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An Amazon's tiara - the cultural history of Wonder Woman

This Purim, as thousands of girls around the globe dress up as Wonder Woman, we shed more light on the myth and facts behind the fabled princess.

 
Why is Queen Esther the most popular Biblical heroine for Purim costumes? While the Bible isn’t lacking in powerful heroic women that young girls might aspire to be – Deborah was a judge, Yael killed Sisera – Esther seems to be the people’s choice since Italian Jews decided to make Purim into a carnival around the year 1500.
 
The reasons for Esther’s popularity might sound familiar. She has a book named after her, has a secret identity that she chooses to reveal at the right moment to save her people, makes a moral decision despite the great risks it might mean for her own well-being and, yes, is an orphan who becomes a queen. If you thought Disney invented the idea of the princess-heroine, think again.
 
 
Another popular princess-heroine has similarly become a popular role model and hero for women, though her connection to Judaism is less obvious: Wonder Woman.
 
At first glance, Wonder Woman hails from the other great culture that shaped Western civilization, the Greeks. She was one of the first female comic book heroes (but not the first, which was Miss Fury created by June Tarpé Mills) and by far the most successful.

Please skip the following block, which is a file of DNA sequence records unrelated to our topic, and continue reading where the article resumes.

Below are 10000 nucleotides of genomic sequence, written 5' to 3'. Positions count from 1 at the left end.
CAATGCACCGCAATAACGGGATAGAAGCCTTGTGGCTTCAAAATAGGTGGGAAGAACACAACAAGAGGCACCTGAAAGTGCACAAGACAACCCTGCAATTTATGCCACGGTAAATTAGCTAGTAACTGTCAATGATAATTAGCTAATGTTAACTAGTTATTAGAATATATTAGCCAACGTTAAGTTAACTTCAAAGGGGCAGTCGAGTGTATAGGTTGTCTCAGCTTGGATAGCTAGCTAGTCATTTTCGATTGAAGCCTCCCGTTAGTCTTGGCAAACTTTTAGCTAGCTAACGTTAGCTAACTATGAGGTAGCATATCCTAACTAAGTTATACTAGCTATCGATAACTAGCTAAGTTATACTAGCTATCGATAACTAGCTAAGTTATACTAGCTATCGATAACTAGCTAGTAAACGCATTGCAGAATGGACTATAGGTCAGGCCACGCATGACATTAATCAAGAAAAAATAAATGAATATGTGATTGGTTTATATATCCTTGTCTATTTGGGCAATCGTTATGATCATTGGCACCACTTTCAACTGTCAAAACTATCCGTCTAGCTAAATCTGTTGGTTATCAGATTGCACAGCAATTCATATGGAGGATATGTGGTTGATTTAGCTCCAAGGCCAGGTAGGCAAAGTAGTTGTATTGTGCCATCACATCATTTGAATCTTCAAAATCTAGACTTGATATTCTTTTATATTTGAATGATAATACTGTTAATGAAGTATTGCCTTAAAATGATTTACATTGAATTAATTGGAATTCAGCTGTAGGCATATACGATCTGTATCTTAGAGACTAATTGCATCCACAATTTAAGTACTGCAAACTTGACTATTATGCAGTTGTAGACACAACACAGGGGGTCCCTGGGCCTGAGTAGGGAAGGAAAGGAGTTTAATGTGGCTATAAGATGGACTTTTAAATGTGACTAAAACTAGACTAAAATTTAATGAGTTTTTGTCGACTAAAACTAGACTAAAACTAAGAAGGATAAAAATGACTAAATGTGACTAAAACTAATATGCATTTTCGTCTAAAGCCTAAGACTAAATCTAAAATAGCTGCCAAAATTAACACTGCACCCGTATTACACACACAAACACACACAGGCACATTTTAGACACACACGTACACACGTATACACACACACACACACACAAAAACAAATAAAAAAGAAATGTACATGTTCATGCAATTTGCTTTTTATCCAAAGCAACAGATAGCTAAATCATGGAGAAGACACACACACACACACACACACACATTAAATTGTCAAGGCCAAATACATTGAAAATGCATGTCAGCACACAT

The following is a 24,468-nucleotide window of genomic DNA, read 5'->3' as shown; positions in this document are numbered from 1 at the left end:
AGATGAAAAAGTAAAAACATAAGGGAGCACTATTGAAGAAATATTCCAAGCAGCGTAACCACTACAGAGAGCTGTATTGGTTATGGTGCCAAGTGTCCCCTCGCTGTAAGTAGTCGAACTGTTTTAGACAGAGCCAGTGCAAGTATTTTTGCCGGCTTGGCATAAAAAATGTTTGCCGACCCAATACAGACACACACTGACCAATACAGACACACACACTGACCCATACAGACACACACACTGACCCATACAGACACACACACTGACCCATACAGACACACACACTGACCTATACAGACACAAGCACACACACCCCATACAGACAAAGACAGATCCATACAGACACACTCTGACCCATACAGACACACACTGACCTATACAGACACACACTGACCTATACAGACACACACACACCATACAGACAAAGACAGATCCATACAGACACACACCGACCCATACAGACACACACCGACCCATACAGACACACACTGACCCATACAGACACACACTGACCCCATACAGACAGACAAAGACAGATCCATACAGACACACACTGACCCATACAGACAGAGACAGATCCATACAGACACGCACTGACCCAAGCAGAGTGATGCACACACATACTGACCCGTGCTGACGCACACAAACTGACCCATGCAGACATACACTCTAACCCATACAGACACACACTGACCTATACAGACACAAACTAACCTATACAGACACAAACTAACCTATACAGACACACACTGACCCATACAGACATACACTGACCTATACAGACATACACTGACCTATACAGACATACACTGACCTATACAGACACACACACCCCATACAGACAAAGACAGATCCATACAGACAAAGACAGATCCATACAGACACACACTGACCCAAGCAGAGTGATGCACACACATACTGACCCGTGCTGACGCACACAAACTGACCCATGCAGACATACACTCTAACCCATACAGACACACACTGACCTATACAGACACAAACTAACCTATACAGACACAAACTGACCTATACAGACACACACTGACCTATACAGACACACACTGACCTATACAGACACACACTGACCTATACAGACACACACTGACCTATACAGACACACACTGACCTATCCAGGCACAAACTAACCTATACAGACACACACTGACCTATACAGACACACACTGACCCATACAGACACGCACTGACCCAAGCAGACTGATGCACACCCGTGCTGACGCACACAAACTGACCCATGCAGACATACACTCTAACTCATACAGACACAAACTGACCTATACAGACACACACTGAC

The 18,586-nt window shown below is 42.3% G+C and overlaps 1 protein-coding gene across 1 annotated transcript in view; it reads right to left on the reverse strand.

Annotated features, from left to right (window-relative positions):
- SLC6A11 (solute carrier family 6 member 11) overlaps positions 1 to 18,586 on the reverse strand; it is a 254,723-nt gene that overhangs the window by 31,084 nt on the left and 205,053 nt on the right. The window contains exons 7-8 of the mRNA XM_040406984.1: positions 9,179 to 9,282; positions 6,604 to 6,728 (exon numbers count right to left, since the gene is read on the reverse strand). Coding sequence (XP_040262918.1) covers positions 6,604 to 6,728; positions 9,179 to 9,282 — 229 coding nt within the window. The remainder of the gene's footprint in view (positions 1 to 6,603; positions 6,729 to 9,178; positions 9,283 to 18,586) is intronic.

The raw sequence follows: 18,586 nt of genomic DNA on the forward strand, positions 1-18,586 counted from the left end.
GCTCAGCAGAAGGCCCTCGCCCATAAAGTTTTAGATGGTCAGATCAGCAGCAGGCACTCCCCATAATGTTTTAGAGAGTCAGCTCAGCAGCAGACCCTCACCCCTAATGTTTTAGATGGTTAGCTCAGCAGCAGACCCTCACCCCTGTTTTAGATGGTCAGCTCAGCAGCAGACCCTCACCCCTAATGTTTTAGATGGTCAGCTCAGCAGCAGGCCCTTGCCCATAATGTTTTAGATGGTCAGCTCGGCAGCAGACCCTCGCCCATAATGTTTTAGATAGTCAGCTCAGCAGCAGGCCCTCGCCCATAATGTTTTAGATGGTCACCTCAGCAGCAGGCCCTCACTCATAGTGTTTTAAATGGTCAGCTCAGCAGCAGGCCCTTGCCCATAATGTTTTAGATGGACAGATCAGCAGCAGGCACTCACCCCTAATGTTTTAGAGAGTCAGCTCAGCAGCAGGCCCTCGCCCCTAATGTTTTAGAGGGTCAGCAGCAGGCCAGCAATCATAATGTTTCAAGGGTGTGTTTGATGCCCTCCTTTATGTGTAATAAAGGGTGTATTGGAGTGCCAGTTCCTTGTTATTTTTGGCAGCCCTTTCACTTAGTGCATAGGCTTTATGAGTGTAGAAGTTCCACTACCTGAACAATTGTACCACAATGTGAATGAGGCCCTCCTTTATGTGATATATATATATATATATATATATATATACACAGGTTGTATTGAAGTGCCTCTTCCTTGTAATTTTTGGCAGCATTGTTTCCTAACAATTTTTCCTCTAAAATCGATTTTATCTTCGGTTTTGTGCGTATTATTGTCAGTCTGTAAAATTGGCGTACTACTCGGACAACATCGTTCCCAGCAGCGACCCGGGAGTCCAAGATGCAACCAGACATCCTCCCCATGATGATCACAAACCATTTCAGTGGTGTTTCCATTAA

Like Esther, Wonder Woman has a secret identity, that of Diana Prince. She is able to make difficult choices to protect the innocent. She is also a princess. 
 
Not only is she extremely Hellenic – as illustrated by her catchphrase “Suffering Sappho!” – she stood in contrast to the other two of DC Comics’ “trinity,” Superman and Batman, characters she fights alongside, as being the one not created by Jewish-Americans.
 
Until Israeli actress Gal Gadot came and picked up the golden lasso in the 2017 film Wonder Woman and the soon-to-be released Wonder Woman 1984, the character had few, if any, Jewish connections.
 
 
However, the cultural icon has a fascinating history in her own right.
 
Her creator was psychologist William Moulton Marston, a highly original thinker who believed women should rule the world.
 
He invented a machine meant to detect lies through measuring blood pressure. The modern polygraph was a follow-up to it, though it ultimately proved faulty. The golden lasso used by Wonder Woman, a magical binding rope forcing those bound to speak the truth, can be seen as a similar fantasy device.